Northern Germany: avian influenza invades white-tailed eagles

For the first time, researchers have proven that influenza infection is endangered by the endangered birds of prey

White-tailed eagles are among the endangered species in Germany. Now some of them have died of bird flu. © Ekaterina Vasyagina / CC-by-sa 4.0
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Bird flu now also affects white-tailed eagles - a type of raptor threatened in Germany. Researchers have found 17 white-tailed eagles in Northern Germany who were infected with an aggressive strain of the bird flu virus H5N8. These are the first known cases of avian flu infection in these birds of prey and their protection poses new challenges. 14 of the 17 predominantly young animals had died from the infection, as the researchers report.

For years there have been bird flu epidemics in wild birds and domestic poultry. In 2007, thousands of birds had to be killed because of H5N1 virus infestation. In 2014, the H7N9 virus spread in China and was also transmitted to humans. The beginning of 29014 influenza type H5N8, which has appeared in Korea, has also been rampant in Europe since 2016.

17 infected sea eagles identified

Now it turns out that H5N8 can not only infect waterfowl and chickens, but also raptors like the white-tailed eagle. These were discovered by Oliver Krone from the Leibniz Institute for Zoo and Wildlife Research and his colleagues when they examined more closely an accumulation of hitherto mysterious deaths among white-tailed eagles (Haliaeetus albicilla) in the winter of 2016/2017. Of the endangered bird of prey, there are still around 750 breeding pairs in Germany, most of them in northern Germany.

14 dead white-tailed eagles and three obvious diseased animals had been found in Mecklenburg-Vorpommern, Schleswig-Holstein, Lower Saxony and Hamburg. A virological analysis has now revealed that these birds of prey were infected with a particularly aggressive strain of avian influenza H5N8. The virus can cause lethal brain inflammation in the animals, the researchers report.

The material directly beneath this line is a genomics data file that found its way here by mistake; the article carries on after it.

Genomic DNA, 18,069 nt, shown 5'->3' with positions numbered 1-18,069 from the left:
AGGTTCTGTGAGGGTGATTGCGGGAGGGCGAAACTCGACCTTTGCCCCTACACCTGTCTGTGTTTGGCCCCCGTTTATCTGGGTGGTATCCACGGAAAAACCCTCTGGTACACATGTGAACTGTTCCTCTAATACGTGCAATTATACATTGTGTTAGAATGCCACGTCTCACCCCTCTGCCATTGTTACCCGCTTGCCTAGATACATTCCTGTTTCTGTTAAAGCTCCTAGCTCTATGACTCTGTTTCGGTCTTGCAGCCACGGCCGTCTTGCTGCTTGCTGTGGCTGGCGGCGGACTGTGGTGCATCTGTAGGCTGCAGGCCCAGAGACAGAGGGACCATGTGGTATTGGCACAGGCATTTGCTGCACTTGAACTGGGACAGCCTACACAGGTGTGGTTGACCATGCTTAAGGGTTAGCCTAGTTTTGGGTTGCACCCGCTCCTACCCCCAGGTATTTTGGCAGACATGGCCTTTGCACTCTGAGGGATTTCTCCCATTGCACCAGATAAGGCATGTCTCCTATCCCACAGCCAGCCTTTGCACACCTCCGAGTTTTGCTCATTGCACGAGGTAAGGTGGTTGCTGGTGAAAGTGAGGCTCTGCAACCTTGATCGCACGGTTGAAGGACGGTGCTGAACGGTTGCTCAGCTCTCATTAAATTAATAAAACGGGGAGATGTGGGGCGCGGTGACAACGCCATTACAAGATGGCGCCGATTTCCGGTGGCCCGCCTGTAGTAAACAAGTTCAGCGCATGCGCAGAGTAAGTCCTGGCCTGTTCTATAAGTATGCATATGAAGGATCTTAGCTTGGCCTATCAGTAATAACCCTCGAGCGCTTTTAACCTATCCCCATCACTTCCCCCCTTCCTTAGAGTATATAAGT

A sea eagle infected with the H5N8 virus. © Oliver Krone / Leibniz-IZW

Particularly aggressive virus strain

The now proven H5N8 infections are the first bird flu cases in sea eagles. Against other Influenzavarianten these Greifv gel had previously proven to be immune. "It could be that the differences between viral strains are crucial. The virus strain 2.3.4.4b seems to be much more aggressive for many species of birds than previous stems, which is why it may have hit the big white-tailed eagle now, "explains Franz Conraths from the Friedrich Loeffler Institute. display

The white-tailed eagles are most likely to become infected with their food: "Sea eagles feed on carrion and, if available, on waterfowl, especially in winter, " says Krone. "Of course, sick and weak animals are easy prey for the white-tailed eagle. As a result, these birds of prey repeatedly expose themselves to viruses and other pathogens. "

Before all young animals affected

It is still unclear whether H5N8 infections are invariably fatal to sea eagles or whether the animals can survive the disease possibly if the strains are not so aggressive. "The observation that the majority of the 17 animals are young may also indicate immunization, " says Krone. "If these animals survive the infection, they may be susceptible to further infections."

According to the researchers, young white-tailed eagle may be particularly susceptible to infection with bird flu and may be more severely ill. Older animals, on the other hand, may already have developed some immunity to influenza viruses. "That could make her more resistant to emerging crowds, " hopes Krone. Although the existence of white-tailed eagles in Germany has been slowly recovering since the 1980s, the birds of prey are still regarded as threatened.

No danger to humans

For us humans, there still seems to be no cause for concern. In contrast to the virus variant H5N1, H5N8 has so far only been found in birds. "So far, H5N8 has not been known to transmit from animals to humans, " according to scientists at the Friedrich-Loeffler-Institut.

(Friedrich-Loeffler-Institut, Federal Research Institute for Animal Health, 05.10.2018 - NPO)